How to Select a Case
You can either start by considering cases you find interesting or unique. Many common conditions can be interesting to you. You are not expected to report on a ‘once in a lifetime’ case. In fact, we don’t generally recommend that you focus on a rare event. Common presentations are interesting because they can highlight the use of evidence to make decisions. It gives you (and readers) an opportunity to reflect on patient management and decision-making.
Also, you can start by considering clinical evidence or guidelines that you find new, exciting, interesting, or important - perhaps a new drug or new diagnostic procedure. Then think about cases where the new drug or new diagnostic procedure might be relevant. You case report would evaluate the relevance of this new evidence for that case.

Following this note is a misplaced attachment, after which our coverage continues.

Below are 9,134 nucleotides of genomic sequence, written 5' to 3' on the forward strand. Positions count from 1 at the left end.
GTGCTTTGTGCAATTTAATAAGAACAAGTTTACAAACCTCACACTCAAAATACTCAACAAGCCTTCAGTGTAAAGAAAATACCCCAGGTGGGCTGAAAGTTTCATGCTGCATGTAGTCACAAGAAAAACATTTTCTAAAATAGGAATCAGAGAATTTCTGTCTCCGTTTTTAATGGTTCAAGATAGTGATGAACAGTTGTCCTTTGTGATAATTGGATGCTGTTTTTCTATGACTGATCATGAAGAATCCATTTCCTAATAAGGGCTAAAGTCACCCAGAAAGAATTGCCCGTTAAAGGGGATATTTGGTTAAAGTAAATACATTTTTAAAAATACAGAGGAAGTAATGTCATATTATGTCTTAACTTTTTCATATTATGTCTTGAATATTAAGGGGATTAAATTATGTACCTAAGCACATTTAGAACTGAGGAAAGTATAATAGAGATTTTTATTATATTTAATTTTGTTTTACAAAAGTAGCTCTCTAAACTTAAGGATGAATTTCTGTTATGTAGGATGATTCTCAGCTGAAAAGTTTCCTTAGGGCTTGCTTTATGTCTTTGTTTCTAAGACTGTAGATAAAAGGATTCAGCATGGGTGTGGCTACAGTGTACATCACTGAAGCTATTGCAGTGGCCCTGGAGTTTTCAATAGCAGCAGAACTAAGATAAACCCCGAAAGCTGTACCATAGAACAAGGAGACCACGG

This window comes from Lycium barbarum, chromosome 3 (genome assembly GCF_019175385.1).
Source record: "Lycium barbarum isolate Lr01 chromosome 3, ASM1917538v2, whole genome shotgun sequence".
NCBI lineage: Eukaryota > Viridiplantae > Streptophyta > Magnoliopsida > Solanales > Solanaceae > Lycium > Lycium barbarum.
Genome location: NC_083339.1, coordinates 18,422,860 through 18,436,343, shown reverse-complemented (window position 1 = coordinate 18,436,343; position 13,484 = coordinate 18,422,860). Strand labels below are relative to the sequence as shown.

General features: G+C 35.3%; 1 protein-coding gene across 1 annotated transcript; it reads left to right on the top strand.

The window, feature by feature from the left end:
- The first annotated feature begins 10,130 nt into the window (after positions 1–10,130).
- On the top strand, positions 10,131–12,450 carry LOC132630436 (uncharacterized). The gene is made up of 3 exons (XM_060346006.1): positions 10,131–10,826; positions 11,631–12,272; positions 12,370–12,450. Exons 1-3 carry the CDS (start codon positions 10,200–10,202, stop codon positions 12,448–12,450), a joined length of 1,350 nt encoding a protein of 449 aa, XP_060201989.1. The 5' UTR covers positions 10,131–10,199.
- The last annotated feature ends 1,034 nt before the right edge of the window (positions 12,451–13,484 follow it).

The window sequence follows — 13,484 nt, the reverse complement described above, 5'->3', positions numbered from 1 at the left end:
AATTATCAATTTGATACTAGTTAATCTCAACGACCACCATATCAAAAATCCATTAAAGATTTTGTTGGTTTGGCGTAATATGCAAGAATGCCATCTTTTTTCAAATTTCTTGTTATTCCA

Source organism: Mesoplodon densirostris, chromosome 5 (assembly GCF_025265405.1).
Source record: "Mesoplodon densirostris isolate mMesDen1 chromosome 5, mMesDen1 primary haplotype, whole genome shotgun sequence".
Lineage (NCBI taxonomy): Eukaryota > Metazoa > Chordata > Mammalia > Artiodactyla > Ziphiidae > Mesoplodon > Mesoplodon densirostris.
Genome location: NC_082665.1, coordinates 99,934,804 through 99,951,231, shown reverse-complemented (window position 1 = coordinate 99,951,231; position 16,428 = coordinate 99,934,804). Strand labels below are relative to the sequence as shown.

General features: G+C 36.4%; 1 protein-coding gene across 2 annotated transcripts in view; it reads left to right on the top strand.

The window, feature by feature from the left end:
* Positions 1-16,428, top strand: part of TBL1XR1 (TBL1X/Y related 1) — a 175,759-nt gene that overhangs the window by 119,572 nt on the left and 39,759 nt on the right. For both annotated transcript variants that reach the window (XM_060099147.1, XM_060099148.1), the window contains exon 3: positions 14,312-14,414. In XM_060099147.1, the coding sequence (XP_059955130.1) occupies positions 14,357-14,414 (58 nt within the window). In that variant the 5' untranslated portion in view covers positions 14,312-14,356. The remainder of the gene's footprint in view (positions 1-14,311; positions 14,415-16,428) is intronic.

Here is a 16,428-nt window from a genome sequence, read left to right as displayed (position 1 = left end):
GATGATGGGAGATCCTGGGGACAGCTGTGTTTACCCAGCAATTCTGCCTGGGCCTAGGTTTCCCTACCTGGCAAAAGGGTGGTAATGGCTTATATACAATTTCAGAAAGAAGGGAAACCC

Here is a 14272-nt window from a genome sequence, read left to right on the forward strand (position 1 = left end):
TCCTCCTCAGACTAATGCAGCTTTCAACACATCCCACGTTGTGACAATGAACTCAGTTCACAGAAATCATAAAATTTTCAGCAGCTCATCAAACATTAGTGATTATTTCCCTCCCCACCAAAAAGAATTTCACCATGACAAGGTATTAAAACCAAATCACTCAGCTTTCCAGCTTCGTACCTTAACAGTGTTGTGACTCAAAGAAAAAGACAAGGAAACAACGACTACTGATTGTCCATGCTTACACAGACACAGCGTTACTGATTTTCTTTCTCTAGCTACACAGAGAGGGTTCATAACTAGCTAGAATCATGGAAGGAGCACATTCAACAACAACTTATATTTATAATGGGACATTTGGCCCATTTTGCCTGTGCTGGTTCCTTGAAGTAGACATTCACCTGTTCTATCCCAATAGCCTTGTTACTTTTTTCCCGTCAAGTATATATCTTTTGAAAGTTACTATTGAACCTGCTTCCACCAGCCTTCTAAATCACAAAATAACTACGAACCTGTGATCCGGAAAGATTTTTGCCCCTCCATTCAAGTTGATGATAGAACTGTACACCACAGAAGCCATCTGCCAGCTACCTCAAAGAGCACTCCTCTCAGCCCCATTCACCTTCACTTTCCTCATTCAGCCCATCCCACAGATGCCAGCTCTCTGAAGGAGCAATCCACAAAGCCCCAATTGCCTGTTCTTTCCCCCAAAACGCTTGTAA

Case reports can include cases where things went well (good news), or where things did not go well (bad news) but usually they are mixed in terms of message. Remember that many of the best case reports are those that report on mistakes, misinterpretations, and/or unintended consequences. Many case reports highlight the challenge of applying the evidence to a specific case and focus on the uncertainty rather than a definitive solution. They often focus on how clinical opinion and patient wishes are mixed with clinical evidence.